The God Who is There

On 12 April 1961, 50 years ago this week, Yuri Gagarin, the Russian cosmonaut became the first man in space. He made a 108 minute orbital flight around the earth in his Vostok 1 spacecraft. Russia won the space race to be first to put a man into space. It was a great achievement. In the following years many people have travelled in space and some have landed on the moon. Gagarin became an international celebrity, and was made Hero of the Soviet Union. Vostok 1 was his only space flight. He died in 1968 when a training jet he was piloting crashed.

After his space flight, some people claimed that Gagarin had made the comment, “I don’t see any God up here.” It seems, however, that it was the Russian President, Nikita Krushchev, who said, in promoting anti-religious propaganda, “Gagarin flew into space, but didn’t see any god there.” Just 10 years later, in September 1981, Mr Krushchev died and stood before the living God.

The wonderful message of the Bible is that God has revealed himself to all people in his Son, Jesus Christ. In John’s Gospel we read, “No-one has ever seen God, but the One and only Son, who is at the Father’s side, has made him known. “ When Jesus was here on earth, and ever since, human pride has been the greatest barrier to recognising who he really is. That was the problem for Mr Krushchev and the Russian state, they were so proud of their achievements that they claimed they had disproved God’s existence. In the 1st century it was the Roman and Jewish leaders who rejected Jesus precisely because of his claim to be God’s Son. In the 21st century some prominent academics proudly proclaim their atheism.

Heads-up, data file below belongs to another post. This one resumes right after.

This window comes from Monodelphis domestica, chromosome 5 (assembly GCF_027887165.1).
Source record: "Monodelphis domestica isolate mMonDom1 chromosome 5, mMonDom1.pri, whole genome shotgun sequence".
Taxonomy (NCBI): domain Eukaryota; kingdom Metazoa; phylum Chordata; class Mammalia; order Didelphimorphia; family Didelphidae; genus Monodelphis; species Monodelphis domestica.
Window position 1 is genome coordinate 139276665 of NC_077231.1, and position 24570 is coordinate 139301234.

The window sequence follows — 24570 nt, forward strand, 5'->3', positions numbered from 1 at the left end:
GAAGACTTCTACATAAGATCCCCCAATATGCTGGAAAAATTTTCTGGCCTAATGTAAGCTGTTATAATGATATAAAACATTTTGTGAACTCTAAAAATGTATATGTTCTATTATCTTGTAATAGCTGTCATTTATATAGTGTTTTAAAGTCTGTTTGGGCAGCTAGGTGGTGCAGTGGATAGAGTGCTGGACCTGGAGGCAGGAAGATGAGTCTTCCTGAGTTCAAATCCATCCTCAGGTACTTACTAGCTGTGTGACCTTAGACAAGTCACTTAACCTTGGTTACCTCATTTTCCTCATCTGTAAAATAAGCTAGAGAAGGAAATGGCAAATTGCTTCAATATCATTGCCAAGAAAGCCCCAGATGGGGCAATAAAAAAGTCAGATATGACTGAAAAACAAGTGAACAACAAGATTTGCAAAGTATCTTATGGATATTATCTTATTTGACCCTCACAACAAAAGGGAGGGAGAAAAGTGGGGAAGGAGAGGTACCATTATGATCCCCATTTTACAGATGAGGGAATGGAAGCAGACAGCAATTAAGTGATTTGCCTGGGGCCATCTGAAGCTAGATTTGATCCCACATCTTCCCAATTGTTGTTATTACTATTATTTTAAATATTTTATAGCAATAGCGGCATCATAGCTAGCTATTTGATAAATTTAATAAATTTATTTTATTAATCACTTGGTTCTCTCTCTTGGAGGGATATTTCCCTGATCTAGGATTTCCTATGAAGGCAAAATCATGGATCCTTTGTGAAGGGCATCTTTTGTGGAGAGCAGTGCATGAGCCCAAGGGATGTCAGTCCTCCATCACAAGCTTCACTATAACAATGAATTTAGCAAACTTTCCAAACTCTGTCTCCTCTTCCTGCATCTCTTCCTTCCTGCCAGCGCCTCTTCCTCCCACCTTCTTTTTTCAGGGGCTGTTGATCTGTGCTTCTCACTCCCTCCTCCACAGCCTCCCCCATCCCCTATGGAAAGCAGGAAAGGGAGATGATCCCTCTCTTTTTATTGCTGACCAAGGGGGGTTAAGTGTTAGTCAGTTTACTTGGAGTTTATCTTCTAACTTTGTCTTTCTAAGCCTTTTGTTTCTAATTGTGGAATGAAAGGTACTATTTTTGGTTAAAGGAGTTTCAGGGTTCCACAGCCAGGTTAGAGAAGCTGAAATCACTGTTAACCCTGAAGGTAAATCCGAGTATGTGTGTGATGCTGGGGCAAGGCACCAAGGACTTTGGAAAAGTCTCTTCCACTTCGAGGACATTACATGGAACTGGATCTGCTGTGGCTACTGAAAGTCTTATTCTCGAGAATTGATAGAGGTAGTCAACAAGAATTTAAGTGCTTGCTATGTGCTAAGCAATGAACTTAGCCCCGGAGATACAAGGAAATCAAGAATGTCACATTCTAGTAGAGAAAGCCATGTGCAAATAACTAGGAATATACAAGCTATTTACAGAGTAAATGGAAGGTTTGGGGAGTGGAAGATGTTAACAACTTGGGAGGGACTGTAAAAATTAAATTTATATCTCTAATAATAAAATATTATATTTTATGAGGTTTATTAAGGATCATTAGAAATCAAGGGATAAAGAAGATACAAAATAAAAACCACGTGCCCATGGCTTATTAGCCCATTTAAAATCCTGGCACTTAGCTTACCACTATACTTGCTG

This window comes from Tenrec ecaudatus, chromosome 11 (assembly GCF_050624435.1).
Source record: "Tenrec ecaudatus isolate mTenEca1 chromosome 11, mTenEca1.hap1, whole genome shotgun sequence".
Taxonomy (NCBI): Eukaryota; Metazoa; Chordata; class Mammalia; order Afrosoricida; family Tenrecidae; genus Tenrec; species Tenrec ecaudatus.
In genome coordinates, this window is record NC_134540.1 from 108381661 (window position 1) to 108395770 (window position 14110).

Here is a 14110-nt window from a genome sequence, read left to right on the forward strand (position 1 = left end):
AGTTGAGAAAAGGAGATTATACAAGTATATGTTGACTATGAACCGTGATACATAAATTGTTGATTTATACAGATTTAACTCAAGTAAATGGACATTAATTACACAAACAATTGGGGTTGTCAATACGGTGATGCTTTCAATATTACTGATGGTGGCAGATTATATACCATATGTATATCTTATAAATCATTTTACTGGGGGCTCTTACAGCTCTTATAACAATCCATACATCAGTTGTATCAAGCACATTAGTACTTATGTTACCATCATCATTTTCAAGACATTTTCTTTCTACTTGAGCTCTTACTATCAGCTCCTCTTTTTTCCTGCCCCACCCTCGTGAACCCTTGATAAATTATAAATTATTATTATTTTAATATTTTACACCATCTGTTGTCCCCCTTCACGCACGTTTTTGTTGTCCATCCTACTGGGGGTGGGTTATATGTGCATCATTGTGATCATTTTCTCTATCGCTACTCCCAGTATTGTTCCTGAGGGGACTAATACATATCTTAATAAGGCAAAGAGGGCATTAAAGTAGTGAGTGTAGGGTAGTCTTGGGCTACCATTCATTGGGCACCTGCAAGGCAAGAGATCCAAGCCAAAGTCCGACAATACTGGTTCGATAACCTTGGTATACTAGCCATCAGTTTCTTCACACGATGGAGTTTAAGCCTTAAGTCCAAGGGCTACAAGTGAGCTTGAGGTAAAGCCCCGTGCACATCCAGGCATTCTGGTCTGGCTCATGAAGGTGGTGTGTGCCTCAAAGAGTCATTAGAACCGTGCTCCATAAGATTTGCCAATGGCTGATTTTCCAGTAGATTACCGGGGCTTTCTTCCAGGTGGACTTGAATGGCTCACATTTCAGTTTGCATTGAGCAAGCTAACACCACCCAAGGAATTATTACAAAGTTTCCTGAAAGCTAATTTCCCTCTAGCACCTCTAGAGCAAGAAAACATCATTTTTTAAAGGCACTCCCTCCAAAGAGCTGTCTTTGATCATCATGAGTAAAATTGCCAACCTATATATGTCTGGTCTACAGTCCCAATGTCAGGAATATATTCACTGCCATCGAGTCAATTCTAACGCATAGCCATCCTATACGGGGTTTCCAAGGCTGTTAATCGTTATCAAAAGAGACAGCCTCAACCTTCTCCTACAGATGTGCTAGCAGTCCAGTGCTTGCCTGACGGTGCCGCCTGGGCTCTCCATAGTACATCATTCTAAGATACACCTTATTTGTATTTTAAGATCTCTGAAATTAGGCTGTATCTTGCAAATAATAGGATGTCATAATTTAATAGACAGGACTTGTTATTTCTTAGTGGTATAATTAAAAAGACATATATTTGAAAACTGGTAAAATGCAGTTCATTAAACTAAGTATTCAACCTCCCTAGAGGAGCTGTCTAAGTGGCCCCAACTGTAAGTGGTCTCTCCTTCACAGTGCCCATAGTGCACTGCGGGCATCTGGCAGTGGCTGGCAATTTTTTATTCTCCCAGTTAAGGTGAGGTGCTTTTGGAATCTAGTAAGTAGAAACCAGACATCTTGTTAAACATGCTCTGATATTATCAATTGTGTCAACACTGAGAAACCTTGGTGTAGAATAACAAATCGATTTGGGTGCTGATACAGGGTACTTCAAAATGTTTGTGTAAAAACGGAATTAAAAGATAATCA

While they were at Caesarea Philippi Peter, who was one of his disciples, confessed to Jesus, “You are the Christ, the Son of the living God.” Jesus replied, “Blessed are you Simon, son of John, this was not revealed to you by man, but by my Father in heaven.” On another occasion Jesus prayed, “I praise you, Father, Lord of heaven and earth, because you have hidden these things from the wise and learned and have revealed them to little children.” Only a few people have had the opportunity to go into space, but here on earth we can all humbly recognise and know the living God who revealed himself in Jesus Christ.

Do not judge

The teaching of Jesus is very challenging. The Sermon on the Mount, in Matthew chapters 5-7, can make uncomfortable reading. In that sermon Jesus said, “Do not judge, or you too will be judged. For in the same way as you judge others, you will be judged, and with the measure you use, it will be measured to you. Why do you look at the speck of sawdust in your brother’s eye and pay no attention to the plank in your own eye? How can you say to your brother, ‘Let me take the speck out of your eye,’ when all the time there is a plank in your own eye? You hypocrite, first take the plank out of your own eye, and then you will see clearly to remove the speck from your brother’s eye.”

Jesus had observed something in the people amongst whom he lived which is true of us today. They had no televisions, newspapers or internet, but they loved to talk about the sins and failures of other people. They highlighted even minor blemishes and talked in a self-righteous and negative way about others. In doing this they conveniently overlooked their own sins and failures, which were often much more serious.

Much of the news we read and hear today focuses on the alleged failures and sins of politicians, sports men and women, famous, and not so famous, people. The intimate details of their lives are exposed to public scrutiny, all in the cause of the “public interest.” It is strange paradox that on the one hand we have, as a society, cast aside God’s moral law and on the other we rigorously impose our own version of morality on others.

We need to take the teaching of Jesus to heart and begin with our own lives. This is true for us all whether we are religious or not. Are there big issues in my life which I am conveniently overlooking? Am I quick to point out the faults in others to draw attention away from my own faults? How would I cope if the same standards I use where applied to my life? Can my life stand the scrutiny of God’s all seeing and all-knowing judgement?

Personal integrity begins with self-examination and a humble recognition of our own faults. This makes us aware of our need for God’s forgiveness through Jesus and makes it possible to get alongside others who have the same frailties we have.